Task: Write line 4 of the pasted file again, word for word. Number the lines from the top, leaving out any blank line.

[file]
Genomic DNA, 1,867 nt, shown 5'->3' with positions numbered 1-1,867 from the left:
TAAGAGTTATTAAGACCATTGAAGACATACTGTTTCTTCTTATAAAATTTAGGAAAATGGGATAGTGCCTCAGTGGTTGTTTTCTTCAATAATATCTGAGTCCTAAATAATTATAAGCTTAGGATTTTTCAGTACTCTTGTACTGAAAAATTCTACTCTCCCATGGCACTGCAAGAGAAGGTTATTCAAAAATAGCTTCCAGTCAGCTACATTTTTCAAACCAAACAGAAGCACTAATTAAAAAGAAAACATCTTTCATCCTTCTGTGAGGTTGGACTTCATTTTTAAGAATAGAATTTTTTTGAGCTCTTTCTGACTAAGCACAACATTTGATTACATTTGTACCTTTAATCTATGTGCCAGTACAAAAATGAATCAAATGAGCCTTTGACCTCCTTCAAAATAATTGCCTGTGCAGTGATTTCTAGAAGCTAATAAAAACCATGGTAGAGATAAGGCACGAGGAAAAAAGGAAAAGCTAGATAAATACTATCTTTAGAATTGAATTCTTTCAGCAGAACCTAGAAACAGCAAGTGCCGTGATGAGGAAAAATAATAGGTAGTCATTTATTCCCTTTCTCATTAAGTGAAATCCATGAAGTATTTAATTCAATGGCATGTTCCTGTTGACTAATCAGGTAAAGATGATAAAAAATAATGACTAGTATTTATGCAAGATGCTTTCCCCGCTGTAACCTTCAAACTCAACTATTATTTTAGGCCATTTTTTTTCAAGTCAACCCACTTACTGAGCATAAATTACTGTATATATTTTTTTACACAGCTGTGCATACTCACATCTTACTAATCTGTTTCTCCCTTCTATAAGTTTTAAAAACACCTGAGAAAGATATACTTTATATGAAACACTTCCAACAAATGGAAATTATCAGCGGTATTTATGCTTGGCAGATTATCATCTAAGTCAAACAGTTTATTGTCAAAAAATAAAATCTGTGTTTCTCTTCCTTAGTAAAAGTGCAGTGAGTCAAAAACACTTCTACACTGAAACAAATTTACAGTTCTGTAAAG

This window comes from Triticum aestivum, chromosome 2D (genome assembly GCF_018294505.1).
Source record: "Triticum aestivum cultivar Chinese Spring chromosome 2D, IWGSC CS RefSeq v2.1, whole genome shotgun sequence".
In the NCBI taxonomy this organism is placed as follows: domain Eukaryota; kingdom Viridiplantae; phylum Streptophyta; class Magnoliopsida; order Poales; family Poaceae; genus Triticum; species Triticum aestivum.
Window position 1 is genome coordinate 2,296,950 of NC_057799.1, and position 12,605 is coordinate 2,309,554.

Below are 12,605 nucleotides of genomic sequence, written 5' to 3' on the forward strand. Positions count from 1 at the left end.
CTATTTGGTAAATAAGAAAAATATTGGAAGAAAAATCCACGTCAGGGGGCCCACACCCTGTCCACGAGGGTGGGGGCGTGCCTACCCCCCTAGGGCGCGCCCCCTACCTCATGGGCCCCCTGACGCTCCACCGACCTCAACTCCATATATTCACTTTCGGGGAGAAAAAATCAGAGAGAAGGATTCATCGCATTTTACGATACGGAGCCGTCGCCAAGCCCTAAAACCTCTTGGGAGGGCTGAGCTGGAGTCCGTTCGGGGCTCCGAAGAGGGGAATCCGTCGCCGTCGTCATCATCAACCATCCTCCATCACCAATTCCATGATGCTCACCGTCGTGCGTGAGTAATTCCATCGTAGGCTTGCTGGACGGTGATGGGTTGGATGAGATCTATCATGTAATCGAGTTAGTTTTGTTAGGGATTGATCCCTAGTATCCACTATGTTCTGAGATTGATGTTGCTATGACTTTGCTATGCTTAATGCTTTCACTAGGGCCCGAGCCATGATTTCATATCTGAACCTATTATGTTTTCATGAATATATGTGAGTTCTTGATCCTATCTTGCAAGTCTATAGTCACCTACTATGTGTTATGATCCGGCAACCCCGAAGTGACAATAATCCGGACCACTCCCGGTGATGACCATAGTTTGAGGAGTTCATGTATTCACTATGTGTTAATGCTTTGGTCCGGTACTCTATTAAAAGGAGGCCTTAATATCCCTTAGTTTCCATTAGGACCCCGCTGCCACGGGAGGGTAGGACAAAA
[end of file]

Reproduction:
Source record: "Triticum aestivum cultivar Chinese Spring chromosome 2D, IWGSC CS RefSeq v2.1, whole genome shotgun sequence".